Diabetic kidney disease (DKD) is a serious complication of both type 1 and type 2 diabetes and is the leading cause of kidney failure. Yet, it is still not clear how the many underlying chemical, physical, and biological processes interact to damage the kidneys during diabetes. It is challenging to monitor the damage to the kidneys inside a patient. The regions of the kidney that are damaged are very small and are deep within the body. It takes a long time for irreversible damage to accumulate to the point where non-invasive urine samples contain detectable quantities of proteins that leaked through the kidneys.
This project involves connecting several processes that have been shown individually to contribute to injury in kidneys due to diabetes into a sophisticated computer simulation. This computational tool will aid in understanding how the processes interact and how diabetic kidney damage begins and changes over time. In the long-term, results from this project will help to predict the impacts of many competing factors on kidney health during diabetes management. The computer simulation produced in the project can also be used to test and optimize treatments to slow the progression of DKD. The project also will involve a set of educational activities related to the scientific work. Several undergraduate and graduate students including women and underrepresented minorities are working with Dr. Ford Versypt to conduct the research and educational activities.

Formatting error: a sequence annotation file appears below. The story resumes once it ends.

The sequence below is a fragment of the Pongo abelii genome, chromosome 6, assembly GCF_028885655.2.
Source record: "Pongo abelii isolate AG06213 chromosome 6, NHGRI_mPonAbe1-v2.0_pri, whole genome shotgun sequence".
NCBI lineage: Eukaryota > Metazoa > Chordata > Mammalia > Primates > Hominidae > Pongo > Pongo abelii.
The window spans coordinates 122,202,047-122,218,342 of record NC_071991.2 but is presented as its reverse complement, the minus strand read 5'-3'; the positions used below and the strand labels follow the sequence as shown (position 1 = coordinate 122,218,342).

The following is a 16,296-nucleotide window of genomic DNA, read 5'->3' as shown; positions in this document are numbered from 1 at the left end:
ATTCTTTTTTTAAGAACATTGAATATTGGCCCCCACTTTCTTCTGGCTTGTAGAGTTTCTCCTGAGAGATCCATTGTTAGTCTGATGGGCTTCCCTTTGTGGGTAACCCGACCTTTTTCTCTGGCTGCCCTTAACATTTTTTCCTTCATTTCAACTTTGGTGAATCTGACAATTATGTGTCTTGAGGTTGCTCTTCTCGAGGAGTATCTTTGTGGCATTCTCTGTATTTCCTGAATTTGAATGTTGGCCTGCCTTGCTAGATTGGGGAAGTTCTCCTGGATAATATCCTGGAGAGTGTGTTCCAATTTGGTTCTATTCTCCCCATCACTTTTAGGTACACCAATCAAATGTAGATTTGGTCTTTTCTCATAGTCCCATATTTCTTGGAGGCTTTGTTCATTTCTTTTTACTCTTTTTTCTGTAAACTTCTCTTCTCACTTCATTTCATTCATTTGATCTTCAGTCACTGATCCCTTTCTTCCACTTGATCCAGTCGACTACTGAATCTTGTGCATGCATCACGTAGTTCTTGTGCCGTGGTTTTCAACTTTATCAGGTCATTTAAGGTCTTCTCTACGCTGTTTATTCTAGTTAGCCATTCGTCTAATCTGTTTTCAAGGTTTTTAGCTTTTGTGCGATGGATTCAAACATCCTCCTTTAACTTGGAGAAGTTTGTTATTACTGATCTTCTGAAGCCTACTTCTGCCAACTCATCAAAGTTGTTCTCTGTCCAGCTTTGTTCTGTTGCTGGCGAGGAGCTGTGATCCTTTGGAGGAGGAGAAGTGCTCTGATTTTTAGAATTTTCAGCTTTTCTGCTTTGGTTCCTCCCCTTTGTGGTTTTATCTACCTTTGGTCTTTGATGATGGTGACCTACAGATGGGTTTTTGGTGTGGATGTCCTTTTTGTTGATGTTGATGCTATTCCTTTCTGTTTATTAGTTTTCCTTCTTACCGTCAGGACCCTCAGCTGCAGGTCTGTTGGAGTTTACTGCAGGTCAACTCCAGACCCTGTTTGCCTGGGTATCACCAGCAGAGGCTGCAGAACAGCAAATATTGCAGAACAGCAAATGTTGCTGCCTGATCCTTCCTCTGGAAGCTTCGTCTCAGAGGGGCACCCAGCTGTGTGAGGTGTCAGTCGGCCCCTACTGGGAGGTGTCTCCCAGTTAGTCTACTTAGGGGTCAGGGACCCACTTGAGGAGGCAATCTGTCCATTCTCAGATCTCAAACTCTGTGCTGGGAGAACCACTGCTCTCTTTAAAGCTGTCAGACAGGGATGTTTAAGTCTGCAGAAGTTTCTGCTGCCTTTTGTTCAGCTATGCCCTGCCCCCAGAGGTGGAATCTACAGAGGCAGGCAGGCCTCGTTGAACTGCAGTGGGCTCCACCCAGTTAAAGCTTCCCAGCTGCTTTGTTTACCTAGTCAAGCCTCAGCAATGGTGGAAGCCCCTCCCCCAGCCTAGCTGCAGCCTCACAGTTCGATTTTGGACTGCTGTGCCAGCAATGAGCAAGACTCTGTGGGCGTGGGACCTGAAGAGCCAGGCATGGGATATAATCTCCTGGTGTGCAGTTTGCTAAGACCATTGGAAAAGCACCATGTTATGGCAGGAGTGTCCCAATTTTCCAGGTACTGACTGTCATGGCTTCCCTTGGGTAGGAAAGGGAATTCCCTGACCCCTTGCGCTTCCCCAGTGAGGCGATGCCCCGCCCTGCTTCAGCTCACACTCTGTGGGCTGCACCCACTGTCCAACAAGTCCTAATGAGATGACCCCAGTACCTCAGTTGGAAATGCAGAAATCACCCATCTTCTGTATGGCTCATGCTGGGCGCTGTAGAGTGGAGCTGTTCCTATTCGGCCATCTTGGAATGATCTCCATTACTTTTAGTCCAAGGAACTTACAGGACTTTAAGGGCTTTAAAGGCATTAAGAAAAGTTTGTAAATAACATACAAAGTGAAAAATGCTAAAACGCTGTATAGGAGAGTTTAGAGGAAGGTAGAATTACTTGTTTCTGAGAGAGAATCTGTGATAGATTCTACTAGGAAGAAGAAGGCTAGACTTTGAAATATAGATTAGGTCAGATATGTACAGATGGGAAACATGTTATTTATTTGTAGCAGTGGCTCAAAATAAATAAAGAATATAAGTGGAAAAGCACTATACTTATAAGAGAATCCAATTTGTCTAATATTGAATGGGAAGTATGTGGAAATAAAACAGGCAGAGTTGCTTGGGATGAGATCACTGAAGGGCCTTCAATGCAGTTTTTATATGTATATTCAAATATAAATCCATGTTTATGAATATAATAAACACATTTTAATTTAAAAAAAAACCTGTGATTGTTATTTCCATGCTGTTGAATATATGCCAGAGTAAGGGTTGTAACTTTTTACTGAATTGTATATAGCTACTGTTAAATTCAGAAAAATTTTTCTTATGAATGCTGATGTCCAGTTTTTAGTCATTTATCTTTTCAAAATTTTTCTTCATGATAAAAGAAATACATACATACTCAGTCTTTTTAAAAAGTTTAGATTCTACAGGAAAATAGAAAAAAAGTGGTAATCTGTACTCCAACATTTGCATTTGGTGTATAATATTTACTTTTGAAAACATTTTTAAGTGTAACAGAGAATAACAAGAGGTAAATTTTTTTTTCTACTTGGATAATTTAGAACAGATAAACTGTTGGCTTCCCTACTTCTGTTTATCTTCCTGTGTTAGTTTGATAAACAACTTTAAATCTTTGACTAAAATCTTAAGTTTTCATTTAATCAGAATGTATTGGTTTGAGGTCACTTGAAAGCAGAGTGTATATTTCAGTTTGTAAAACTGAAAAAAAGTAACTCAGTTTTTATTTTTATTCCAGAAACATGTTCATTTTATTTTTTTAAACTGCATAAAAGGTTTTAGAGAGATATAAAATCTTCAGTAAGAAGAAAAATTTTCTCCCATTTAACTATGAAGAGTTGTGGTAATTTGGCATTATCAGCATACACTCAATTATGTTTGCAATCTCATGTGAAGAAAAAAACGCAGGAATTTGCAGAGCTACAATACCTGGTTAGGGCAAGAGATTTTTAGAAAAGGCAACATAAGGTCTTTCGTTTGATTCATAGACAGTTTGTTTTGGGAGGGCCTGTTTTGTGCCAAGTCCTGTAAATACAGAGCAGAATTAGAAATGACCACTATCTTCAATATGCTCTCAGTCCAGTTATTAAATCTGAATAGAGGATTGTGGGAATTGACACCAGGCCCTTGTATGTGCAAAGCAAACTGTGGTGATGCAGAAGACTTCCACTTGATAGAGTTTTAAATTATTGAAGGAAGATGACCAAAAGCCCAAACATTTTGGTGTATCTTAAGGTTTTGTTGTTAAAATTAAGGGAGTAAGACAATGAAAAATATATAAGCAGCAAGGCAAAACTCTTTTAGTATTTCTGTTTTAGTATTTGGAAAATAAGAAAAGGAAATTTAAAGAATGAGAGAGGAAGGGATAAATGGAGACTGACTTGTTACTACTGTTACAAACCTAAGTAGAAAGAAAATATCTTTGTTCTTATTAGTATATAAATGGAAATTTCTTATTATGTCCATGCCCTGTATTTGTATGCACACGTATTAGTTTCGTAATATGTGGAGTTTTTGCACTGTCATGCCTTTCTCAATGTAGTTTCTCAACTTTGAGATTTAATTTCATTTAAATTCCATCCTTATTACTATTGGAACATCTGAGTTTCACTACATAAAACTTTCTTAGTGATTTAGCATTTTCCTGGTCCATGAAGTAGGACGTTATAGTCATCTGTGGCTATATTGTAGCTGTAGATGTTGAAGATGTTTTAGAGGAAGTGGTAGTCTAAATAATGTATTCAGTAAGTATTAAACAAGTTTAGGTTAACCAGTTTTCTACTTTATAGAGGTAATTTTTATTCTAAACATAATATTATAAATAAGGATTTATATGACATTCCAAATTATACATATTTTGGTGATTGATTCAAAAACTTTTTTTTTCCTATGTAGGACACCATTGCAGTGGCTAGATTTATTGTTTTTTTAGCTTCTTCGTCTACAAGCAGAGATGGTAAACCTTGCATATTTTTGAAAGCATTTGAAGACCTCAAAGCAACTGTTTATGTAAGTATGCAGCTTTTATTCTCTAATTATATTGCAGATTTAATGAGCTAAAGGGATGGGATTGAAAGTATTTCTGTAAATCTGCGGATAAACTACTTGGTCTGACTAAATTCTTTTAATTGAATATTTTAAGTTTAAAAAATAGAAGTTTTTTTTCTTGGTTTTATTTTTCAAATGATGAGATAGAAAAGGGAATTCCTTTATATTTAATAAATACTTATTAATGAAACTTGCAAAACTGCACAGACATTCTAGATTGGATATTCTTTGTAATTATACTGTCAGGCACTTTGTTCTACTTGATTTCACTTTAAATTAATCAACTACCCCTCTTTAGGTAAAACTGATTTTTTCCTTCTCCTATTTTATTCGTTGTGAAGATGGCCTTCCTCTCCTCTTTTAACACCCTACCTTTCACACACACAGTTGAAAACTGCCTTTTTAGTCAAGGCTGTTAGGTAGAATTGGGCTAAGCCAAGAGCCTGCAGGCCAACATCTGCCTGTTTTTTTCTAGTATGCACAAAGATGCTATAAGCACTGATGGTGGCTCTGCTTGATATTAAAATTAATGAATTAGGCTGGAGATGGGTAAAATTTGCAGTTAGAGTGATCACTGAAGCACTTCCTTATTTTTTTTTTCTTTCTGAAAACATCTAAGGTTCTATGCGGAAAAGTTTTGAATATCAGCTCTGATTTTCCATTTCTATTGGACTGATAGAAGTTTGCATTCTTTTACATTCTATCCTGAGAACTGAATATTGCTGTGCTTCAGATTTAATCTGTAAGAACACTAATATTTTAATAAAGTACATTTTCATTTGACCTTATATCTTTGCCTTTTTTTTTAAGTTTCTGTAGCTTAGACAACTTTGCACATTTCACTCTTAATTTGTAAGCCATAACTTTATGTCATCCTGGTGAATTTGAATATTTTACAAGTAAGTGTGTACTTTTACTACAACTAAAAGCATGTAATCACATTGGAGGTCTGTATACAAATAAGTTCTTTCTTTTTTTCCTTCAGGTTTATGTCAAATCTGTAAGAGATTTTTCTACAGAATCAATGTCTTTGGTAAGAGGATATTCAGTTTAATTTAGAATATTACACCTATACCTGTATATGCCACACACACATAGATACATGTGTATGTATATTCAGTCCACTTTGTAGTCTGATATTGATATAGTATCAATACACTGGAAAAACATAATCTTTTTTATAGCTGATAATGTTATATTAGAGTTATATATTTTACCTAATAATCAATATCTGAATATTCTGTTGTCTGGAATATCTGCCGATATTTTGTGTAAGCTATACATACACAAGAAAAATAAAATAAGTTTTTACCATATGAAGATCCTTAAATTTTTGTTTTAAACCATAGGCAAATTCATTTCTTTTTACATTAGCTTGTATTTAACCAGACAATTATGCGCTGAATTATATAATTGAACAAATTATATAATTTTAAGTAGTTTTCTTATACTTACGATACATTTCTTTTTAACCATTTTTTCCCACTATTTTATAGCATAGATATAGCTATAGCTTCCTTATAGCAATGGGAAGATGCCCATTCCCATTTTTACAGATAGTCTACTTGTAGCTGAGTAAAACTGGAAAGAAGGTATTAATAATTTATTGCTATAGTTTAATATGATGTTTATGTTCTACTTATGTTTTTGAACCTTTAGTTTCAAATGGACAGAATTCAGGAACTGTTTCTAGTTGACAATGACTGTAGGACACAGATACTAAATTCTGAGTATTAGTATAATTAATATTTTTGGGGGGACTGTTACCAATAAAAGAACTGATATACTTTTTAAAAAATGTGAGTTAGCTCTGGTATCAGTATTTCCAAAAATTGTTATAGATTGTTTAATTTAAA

Educational modules related to the research have been delivered to a variety of groups including K-12 students, college students, and grandparents. Physical models of kidney tissues have been 3D-printed and shared with students and educators. The activities will expose many students and members of the public to biomedical engineering and computational science through engaging scientific demonstrations and interactive experiences.